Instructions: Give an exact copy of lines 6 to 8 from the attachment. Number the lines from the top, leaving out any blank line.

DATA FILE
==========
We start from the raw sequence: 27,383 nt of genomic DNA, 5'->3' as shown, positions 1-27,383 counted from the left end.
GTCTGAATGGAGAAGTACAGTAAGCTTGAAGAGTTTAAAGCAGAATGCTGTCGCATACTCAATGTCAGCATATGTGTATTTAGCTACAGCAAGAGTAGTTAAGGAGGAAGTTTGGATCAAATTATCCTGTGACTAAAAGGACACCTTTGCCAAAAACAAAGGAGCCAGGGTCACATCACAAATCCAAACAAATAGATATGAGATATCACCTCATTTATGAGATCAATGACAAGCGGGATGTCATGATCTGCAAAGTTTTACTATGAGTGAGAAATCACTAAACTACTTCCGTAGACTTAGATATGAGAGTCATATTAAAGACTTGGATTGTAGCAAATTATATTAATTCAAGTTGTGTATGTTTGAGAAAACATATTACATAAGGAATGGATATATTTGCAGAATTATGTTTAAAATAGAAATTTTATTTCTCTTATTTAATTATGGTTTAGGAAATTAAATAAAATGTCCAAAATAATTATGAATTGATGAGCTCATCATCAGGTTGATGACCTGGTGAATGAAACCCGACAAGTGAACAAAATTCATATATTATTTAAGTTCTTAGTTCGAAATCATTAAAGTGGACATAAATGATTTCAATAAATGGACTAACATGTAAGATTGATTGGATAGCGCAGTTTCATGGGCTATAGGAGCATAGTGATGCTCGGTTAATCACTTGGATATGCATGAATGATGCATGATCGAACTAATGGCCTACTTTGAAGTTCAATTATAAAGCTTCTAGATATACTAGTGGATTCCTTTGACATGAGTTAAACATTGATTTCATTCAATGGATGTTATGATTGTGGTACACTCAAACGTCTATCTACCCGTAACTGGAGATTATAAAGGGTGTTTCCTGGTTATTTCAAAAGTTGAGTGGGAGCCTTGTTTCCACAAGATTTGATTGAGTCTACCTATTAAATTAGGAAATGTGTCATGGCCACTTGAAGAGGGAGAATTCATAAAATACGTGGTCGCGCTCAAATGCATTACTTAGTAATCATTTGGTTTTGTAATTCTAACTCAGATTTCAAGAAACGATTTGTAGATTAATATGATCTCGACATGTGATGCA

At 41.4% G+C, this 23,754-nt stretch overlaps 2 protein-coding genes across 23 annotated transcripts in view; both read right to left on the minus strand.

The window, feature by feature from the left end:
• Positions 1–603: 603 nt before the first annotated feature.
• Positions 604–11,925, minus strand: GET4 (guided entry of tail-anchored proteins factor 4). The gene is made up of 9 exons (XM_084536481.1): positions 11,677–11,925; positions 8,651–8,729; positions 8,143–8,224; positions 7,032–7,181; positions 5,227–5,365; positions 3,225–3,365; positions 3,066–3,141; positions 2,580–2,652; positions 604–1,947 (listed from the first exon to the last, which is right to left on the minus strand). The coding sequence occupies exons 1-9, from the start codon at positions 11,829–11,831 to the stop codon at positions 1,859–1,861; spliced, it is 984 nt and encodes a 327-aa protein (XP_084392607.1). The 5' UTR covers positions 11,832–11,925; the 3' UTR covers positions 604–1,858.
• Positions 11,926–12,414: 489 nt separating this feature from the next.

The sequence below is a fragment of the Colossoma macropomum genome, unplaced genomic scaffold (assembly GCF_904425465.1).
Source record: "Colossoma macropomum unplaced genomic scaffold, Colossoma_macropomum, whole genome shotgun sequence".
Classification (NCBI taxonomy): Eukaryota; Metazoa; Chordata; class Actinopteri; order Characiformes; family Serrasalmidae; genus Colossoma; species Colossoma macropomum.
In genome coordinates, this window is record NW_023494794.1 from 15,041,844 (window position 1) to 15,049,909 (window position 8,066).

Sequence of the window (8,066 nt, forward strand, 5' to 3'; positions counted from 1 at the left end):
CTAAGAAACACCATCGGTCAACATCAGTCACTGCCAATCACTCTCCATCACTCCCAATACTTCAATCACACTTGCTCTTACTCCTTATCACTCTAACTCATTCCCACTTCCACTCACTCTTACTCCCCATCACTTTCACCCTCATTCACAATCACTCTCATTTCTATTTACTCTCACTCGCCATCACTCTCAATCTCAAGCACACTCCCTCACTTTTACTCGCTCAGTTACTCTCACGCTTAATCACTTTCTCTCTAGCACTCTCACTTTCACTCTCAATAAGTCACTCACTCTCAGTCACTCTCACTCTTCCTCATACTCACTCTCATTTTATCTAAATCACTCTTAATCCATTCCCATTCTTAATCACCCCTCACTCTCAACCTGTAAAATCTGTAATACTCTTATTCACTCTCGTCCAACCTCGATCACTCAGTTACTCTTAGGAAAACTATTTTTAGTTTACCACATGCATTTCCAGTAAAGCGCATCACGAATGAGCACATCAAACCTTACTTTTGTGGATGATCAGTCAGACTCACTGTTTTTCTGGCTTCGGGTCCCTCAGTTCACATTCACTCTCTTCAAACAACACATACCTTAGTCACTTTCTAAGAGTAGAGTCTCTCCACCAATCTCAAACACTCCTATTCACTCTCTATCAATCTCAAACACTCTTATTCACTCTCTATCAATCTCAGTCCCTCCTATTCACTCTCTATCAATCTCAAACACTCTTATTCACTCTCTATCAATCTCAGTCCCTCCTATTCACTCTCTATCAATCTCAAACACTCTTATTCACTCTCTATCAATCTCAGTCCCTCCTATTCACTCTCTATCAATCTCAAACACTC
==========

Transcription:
• Positions 604–11,925, minus strand: GET4 (guided entry of tail-anchored proteins factor 4). The gene is made up of 9 exons (XM_084536481.1): positions 11,677–11,925; positions 8,651–8,729; positions 8,143–8,224; positions 7,032–7,181; positions 5,227–5,365; positions 3,225–3,365; positions 3,066–3,141; positions 2,580–2,652; positions 604–1,947 (listed from the first exon to the last, which is right to left on the minus strand). The coding sequence occupies exons 1-9, from the start codon at positions 11,829–11,831 to the stop codon at positions 1,859–1,861; spliced, it is 984 nt and encodes a 327-aa protein (XP_084392607.1). The 5' UTR covers positions 11,832–11,925; the 3' UTR covers positions 604–1,858.
• Positions 11,926–12,414: 489 nt separating this feature from the next.

The sequence below is a fragment of the Colossoma macropomum genome, unplaced genomic scaffold (assembly GCF_904425465.1).